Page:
Somatostatin (SS) is a neuropeptide synthesized in the mammalian brain. To identify the cis-acting elements responsible for neural-specific expression we produced transgenic mice by microinjecting a 15-kb fragment of the mouse SS gene that contains both exons, the intron, 12 kb of the 5′ flanking region, and 2 kb of the 3′ flanking region. As a reporter, a 30-bp oligonucleotide was inserted in the 5′ untranslated region of the SS gene. Four pedigrees of transgenic mice with different chromosomal integrations were identified by Southern blots. In situ hybridizations revealed an unexpected expression of the transgene in the paraventricular, supraoptic, and retro-chiasmatic nuclei of the hypothalamus. Conversely, areas with high levels of endogenous SS mRNA, including the periventricular nucleus of the hypothalamus, reticular nucleus of the thalamus, and hippocampus were devoid of transgene-encoded SS expression. Immunocytochemistry with a pro-SS antibody labeled the identical ectopic hypothalamic and the normal somatostatinergic neurons. Double-staining immunocytochemistry showed colocalization of SS and vasopressin (AVP) in all groups of hypothalamic magnocellular neurons while there was no colocalization of SS and oxytocin. In dehydrated transgenic mice, hypothalamic AVP and transgenic SS mRNA increased 2.5- and 2.3-fold, respectively. Our results indicate that the 15-kb fragment of the SS gene does not provide all the necessary elements to activate its own transcription in somatostatinergic neurons. In addition, the expression of the transgene in vasopressinergic magnocellular neurons suggests that the SS gene fragment contains sequences that are recognized by transcriptional activating factors present in these cells.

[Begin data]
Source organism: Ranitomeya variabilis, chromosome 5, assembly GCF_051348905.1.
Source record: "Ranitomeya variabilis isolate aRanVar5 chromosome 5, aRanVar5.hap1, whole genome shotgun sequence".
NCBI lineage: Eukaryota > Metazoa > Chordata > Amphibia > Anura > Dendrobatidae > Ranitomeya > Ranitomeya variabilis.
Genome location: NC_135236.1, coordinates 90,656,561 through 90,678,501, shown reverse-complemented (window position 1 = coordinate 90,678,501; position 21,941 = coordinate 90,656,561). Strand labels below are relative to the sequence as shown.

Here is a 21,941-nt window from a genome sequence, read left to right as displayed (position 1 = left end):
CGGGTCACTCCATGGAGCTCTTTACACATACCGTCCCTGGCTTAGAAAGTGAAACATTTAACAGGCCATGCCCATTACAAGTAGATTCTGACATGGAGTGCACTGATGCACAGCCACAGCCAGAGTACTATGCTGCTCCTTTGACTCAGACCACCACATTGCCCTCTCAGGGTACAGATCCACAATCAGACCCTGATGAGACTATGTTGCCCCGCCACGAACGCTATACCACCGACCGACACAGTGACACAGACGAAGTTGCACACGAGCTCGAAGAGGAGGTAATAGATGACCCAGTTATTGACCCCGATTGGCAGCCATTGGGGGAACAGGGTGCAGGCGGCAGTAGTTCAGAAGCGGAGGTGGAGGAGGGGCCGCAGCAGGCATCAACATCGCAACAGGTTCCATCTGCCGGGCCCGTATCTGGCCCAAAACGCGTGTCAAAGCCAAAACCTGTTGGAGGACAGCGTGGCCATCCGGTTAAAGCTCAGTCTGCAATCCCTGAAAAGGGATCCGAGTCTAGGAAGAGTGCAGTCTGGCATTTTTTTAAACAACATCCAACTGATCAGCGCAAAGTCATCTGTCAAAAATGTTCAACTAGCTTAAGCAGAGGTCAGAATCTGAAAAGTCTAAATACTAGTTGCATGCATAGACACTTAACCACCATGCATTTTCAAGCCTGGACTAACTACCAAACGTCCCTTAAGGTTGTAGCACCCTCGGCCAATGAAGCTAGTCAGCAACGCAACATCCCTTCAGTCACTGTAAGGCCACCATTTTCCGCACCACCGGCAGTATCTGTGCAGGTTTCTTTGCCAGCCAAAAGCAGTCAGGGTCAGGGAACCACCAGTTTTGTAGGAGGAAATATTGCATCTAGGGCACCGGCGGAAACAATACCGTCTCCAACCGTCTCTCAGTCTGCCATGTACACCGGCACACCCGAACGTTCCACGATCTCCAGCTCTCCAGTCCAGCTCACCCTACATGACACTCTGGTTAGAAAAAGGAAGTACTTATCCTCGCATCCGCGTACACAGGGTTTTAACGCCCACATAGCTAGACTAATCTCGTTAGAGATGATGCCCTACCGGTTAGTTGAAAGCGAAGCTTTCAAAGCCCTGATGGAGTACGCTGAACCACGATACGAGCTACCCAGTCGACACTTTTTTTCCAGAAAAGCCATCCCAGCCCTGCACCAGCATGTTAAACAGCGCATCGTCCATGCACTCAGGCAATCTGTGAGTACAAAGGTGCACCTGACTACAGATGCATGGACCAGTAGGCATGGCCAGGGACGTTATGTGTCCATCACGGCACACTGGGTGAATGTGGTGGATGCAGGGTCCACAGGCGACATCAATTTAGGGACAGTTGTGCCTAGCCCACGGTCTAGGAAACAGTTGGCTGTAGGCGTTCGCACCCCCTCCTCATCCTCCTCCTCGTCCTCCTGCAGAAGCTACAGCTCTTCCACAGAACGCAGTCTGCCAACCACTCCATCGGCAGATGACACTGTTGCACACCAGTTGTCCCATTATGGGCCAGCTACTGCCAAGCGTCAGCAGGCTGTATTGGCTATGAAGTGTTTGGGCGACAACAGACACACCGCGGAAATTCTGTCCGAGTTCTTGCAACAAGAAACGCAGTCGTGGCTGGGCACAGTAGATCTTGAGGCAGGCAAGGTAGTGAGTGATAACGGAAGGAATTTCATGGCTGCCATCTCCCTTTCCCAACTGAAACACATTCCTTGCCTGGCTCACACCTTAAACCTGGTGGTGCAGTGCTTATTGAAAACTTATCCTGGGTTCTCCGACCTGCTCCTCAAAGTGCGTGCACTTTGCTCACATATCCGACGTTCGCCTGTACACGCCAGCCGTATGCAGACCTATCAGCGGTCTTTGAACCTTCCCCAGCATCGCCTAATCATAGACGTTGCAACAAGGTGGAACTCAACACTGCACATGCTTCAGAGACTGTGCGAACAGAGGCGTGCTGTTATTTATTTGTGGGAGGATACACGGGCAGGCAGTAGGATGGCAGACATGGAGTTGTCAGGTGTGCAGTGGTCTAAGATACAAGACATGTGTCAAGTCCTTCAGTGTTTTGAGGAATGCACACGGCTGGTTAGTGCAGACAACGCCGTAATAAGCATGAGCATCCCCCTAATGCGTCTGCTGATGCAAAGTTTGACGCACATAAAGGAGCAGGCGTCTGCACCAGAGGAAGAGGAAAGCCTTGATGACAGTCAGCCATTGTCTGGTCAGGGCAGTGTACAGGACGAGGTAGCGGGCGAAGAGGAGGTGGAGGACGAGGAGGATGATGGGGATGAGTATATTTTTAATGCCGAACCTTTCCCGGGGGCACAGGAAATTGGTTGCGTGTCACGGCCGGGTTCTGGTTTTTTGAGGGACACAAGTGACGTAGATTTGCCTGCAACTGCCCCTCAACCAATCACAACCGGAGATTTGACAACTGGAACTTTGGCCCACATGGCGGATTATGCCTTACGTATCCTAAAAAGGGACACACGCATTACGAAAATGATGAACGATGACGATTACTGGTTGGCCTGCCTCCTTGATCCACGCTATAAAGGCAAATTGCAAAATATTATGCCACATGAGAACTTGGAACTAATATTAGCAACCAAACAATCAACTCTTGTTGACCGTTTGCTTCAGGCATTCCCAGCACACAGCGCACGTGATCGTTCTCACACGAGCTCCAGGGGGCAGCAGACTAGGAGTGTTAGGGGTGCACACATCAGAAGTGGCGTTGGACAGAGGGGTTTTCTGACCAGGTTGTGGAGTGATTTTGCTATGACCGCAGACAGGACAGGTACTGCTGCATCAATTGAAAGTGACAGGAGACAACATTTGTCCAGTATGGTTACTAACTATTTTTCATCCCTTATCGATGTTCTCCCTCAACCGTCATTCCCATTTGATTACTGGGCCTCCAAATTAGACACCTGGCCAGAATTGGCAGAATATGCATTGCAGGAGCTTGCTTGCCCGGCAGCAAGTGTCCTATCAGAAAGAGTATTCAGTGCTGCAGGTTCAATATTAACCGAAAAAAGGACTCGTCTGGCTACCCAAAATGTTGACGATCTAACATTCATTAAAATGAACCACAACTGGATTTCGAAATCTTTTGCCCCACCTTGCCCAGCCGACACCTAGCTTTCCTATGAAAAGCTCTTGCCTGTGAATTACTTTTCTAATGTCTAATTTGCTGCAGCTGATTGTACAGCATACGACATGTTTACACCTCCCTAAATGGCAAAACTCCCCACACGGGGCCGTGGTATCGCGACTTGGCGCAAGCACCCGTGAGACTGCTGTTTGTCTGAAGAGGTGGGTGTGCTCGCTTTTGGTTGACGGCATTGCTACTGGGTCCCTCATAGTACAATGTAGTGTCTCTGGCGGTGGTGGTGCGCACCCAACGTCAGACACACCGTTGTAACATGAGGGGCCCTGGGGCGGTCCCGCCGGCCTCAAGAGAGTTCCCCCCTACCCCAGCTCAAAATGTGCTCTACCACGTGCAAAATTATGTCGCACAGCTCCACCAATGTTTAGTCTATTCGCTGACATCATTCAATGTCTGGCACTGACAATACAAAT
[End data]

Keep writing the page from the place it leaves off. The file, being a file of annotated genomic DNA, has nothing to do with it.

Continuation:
ASJC Scopus subject areas
- Molecular Biology
- Cellular and Molecular Neuroscience
- Cell Biology